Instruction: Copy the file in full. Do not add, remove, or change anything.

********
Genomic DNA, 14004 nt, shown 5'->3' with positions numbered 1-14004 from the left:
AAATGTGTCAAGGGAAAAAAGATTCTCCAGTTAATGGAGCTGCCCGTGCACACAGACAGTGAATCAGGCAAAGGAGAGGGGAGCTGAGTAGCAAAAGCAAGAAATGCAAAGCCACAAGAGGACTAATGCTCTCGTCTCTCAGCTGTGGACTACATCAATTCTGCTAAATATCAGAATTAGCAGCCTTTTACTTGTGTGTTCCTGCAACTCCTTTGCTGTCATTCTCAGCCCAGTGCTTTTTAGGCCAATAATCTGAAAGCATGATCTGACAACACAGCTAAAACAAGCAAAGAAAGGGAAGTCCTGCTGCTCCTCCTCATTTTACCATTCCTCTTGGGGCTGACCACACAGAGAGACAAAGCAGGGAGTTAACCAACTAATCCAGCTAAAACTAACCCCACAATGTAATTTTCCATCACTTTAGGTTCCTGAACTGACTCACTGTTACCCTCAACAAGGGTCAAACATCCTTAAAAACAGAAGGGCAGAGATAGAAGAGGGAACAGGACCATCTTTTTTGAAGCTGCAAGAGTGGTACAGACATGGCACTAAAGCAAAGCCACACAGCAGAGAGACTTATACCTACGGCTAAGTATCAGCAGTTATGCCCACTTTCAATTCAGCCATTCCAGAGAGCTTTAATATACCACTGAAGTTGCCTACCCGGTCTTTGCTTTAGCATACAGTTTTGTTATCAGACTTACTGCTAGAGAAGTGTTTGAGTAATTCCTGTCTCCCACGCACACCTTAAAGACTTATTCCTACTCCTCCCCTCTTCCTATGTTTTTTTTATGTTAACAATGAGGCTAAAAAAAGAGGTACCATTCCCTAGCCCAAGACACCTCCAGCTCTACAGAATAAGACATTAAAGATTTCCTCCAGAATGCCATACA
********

Genomic DNA, 14004 nt, shown 5'->3' with positions numbered 1-14004 from the left:
AAATGTGTCAAGGGAAAAAAGATTCTCCAGTTAATGGAGCTGCCCGTGCACACAGACAGTGAATCAGGCAAAGGAGAGGGGAGCTGAGTAGCAAAAGCAAGAAATGCAAAGCCACAAGAGGACTAATGCTCTCGTCTCTCAGCTGTGGACTACATCAATTCTGCTAAATATCAGAATTAGCAGCCTTTTACTTGTGTGTTCCTGCAACTCCTTTGCTGTCATTCTCAGCCCAGTGCTTTTTAGGCCAATAATCTGAAAGCATGATCTGACAACACAGCTAAAACAAGCAAAGAAAGGGAAGTCCTGCTGCTCCTCCTCATTTTACCATTCCTCTTGGGGCTGACCACACAGAGAGACAAAGCAGGGAGTTAACCAACTAATCCAGCTAAAACTAACCCCACAATGTAATTTTCCATCACTTTAGGTTCCTGAACTGACTCACTGTTACCCTCAACAAGGGTCAAACATCCTTAAAAACAGAAGGGCAGAGATAGAAGAGGGAACAGGACCATCTTTTTTGAAGCTGCAAGAGTGGTACAGACATGGCACTAAAGCAAAGCCACACAGCAGAGAGACTTATACCTACGGCTAAGTATCAGCAGTTATGCCCACTTTCAATTCAGCCATTCCAGAGAGCTTTAATATACCACTGAAGTTGCCTACCCGGTCTTTGCTTTAGCATACAGTTTTGTTATCAGACTTACTGCTAGAGAAGTGTTTGAGTAATTCCTGTCTCCCACGCACACCTTAAAGACTTATTCCTACTCCTCCCCTCTTCCTATGTTTTTTTTATGTTAACAATGAGGCTAAAAAAAGAGGTACCATTCCCTAGCCCAAGACACCTCCAGCTCTACAGAATAAGACATTAAAGATTTCCTCCAGAATGCCATACA